SINGAPORE (May 24): The ripples from the US ban on Huawei Technologies Co continues to be felt, as distributors and suppliers pull their inventory and halt their shipments.
And some observers have pointed have the similarities – and differences – of this ban with that slapped on telecom equipment provider ZTE Corporation just last year.
“History doesn't repeat: it rhymes. And this certainly rhymes with the ZTE experience,” says William Carter, deputy director and fellow, Technology Policy Programme, Centre for Strategic and International Studies.
“But it is also very different in some ways,” he adds. “Huawei is bigger than ZTE, and has been expecting this move for a long time.”
As news of suppliers and manufacturers cutting shipments and supplies off from the beleaguered Chinese telecom manufacturer, Huawei has come out to say that it has stockpiled enough key components, such as chipsets, to sustain a blockade.
However, whether Huawei would have customers still interested in buying their equipment is another matter.
The equipment Huawei makes ranges from the cutting edge next generation 5G mobile networks to routers and switches for datacentres. Their customers are now adopting a wait and see approach according to Evan Zeng, senior research director at technology research firm Gartner.
“The majority of them may be starting to think about the alternative if Huawei’s new solutions cannot address their requirements. For the new customers who have not yet procured new Huawei equipment, I think most of them will suspend the procurement and look further for choices from other vendors,” says Zeng.
Su Lian Jye, principal analyst at ABI Research, notes that telcos might face disruption as they switch out Huawei equipment or provision for Huawei being unable to deliver scheduled equipment or repair on time.
“However, at the same time, Huawei has been preparing for this eventuality, as the company has stockpiled 12 months of parts ahead of the US ban. So Huawei does have the capability to address any equipment replacement in the next 12 months,” says Su.
For now, the telco players in Singapore appear to have adopted a wait-and-watch stance. For starters, they are advising customers that Huawei devices that have been sold or are currently on sale will not be affected by the ban.
“We carry a comprehensive range of handset brands at our online and retail channels, and will continue to make available a wide range of handsets to cater to our customers’ diverse needs. We are working with Huawei to get more clarity and will continue to keep our customers updated of the latest developments,” M1 says in a statement.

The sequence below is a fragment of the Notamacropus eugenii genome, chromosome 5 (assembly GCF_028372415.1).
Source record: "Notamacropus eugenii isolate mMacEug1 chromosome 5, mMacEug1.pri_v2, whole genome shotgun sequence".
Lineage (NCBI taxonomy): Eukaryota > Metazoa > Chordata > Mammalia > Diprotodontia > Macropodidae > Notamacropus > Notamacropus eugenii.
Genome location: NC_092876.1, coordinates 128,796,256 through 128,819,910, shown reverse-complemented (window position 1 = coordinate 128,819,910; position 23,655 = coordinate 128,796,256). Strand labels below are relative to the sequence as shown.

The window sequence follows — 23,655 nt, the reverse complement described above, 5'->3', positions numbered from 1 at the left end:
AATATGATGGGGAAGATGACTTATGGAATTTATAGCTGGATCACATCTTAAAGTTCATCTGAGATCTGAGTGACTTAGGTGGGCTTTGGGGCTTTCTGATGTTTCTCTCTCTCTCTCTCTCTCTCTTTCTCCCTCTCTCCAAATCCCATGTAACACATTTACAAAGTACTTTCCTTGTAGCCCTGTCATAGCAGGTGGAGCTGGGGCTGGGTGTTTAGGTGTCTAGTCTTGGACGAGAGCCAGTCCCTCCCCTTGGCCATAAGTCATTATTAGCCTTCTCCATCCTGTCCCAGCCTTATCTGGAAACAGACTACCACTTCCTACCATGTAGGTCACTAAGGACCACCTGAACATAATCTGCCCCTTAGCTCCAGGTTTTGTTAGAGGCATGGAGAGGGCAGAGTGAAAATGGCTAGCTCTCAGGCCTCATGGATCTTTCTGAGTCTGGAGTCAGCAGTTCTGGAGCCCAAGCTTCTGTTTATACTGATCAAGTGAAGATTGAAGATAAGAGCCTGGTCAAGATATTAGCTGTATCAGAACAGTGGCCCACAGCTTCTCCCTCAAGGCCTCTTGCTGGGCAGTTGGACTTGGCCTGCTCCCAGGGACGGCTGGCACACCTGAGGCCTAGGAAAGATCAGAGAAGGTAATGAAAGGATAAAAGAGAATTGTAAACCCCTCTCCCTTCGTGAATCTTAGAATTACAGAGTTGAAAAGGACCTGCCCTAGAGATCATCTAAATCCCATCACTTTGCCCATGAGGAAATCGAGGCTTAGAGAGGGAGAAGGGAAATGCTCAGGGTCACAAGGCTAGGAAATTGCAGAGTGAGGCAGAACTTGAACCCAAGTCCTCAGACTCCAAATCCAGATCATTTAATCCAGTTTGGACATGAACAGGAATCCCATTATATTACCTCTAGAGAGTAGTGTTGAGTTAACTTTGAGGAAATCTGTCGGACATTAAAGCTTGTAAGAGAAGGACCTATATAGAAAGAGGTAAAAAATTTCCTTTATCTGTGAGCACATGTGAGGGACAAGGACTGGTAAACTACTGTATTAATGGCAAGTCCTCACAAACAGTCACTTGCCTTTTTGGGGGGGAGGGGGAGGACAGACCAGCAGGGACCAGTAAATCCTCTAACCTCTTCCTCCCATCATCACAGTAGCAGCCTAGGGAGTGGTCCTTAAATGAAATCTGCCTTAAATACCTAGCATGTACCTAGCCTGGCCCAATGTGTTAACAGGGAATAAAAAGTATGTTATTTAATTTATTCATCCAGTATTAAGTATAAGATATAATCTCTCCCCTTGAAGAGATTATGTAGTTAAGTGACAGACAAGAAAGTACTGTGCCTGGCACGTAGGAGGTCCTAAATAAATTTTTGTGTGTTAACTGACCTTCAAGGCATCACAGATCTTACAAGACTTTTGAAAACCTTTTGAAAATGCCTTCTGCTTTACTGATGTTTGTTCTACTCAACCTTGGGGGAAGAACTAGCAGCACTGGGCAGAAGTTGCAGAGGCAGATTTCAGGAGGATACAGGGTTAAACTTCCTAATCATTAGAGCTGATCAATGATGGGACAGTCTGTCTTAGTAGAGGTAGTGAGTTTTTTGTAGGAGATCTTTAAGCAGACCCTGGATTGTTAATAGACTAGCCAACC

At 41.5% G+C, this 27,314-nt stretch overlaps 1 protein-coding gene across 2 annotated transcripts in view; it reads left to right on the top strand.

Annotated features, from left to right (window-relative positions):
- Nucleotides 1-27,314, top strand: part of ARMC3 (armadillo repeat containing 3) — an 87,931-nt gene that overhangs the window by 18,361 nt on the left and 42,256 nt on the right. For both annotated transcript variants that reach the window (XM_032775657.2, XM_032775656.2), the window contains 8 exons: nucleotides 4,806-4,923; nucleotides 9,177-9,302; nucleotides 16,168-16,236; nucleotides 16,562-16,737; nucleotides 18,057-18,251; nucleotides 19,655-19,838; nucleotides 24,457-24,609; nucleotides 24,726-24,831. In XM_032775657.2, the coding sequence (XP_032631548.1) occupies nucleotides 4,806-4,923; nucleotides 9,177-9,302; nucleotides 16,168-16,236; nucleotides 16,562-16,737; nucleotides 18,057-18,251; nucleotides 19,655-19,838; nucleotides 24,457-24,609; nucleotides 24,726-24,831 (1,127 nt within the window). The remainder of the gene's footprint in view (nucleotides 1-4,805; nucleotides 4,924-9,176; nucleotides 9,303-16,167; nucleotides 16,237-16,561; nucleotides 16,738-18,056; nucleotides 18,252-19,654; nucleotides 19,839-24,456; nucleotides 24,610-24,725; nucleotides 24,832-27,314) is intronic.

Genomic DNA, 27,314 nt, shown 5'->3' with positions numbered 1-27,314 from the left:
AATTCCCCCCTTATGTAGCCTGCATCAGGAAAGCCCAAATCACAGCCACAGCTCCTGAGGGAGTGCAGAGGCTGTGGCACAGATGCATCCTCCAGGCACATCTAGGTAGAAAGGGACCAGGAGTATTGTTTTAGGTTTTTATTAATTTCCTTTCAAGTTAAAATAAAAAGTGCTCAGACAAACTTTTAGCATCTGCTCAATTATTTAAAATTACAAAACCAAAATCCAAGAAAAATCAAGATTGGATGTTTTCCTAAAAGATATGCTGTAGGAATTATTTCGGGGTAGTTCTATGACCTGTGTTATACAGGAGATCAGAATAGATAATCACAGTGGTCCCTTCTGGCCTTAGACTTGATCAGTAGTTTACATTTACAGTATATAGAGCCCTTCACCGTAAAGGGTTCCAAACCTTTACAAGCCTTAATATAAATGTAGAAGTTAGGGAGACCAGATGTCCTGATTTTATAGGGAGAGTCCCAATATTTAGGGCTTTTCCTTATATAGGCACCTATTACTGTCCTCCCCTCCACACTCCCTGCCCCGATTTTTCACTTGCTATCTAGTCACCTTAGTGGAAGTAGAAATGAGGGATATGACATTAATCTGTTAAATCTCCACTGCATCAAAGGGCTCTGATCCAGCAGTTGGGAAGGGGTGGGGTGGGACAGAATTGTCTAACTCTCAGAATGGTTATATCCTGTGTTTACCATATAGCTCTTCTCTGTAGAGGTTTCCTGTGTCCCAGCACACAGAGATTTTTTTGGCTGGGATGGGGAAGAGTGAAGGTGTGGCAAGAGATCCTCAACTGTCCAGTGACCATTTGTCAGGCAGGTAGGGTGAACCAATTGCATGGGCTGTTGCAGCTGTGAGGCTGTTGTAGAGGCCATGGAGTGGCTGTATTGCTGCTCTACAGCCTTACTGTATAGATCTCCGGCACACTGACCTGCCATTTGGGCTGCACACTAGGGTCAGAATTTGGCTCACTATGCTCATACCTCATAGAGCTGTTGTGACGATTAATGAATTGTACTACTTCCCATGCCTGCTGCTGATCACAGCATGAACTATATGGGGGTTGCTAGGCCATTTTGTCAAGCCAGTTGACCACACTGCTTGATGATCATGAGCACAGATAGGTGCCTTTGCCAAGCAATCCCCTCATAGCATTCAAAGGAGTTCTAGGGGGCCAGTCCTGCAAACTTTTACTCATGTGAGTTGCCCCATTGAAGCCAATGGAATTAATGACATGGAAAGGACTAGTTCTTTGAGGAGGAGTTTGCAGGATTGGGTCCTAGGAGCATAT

Meanwhile, StarHub says its frontline staff have been trained to assist customers on this matter, adding that it has received “a small number of customer enquiries”.
“We are closely monitoring developments and will provide further updates when they are available,” StarHub says in a statement.
For its part, SingTel says it is working closely with Huawei to assess any potential usage impact moving forward.
“We have confirmation from Huawei that phones that have been sold continue to have access to Google services and the Google Play Store for downloads and updates, and are working fine with no service or usage impact,” Singtel says in a statement.
Telcos here might also face pressure to switch out existing Huawei equipment due to Singapore’s proximity to the US as a defence partner. Currently, M1 and StarHub are using Huawei equipment as part of the telecom infrastructure.
“As mentioned, some of the telcos may consider switching to other vendors, such as Ericsson and Nokia, and may need to incur extra investments to do so. While none of the Asean countries belongs to the Five Eyes Nation, Singapore’s strategic relationship with the US might encourage Singapore telcos to consider other alternatives, if the US continues to mount its pressure,” says ABI’s Su.
While telcos here might not be publicly declaring their intention to abandon Huawei as an equipment supplier, Su notes that telcos are likely waiting for the final word from regulators. “It is likely that the telcos are waiting for the final assessment from regulators such as IMDA and MCMC,” he says.
While Huawei rides out this storm, this ban has greatly impacted its customers’ trust. Such an impact could open up new markets for competitors to replace Huawei’s products, notes Gartner’s Zeng.
“More importantly, Huawei needs to communicate to third parties like the analyst community and the independent testing companies about the performance of the new Huawei product without using the US chipsets,” says Zeng.
“We hold theories about it, but we don’t know the performance of the new equipment. Certainly competitors will leverage this chance to sell their replacement products to Huawei customers,” he adds.
Read more about the US ban on Huawei in the cover story of The Edge Singapore (Issue 883, week of May 27), available at newsstands now.
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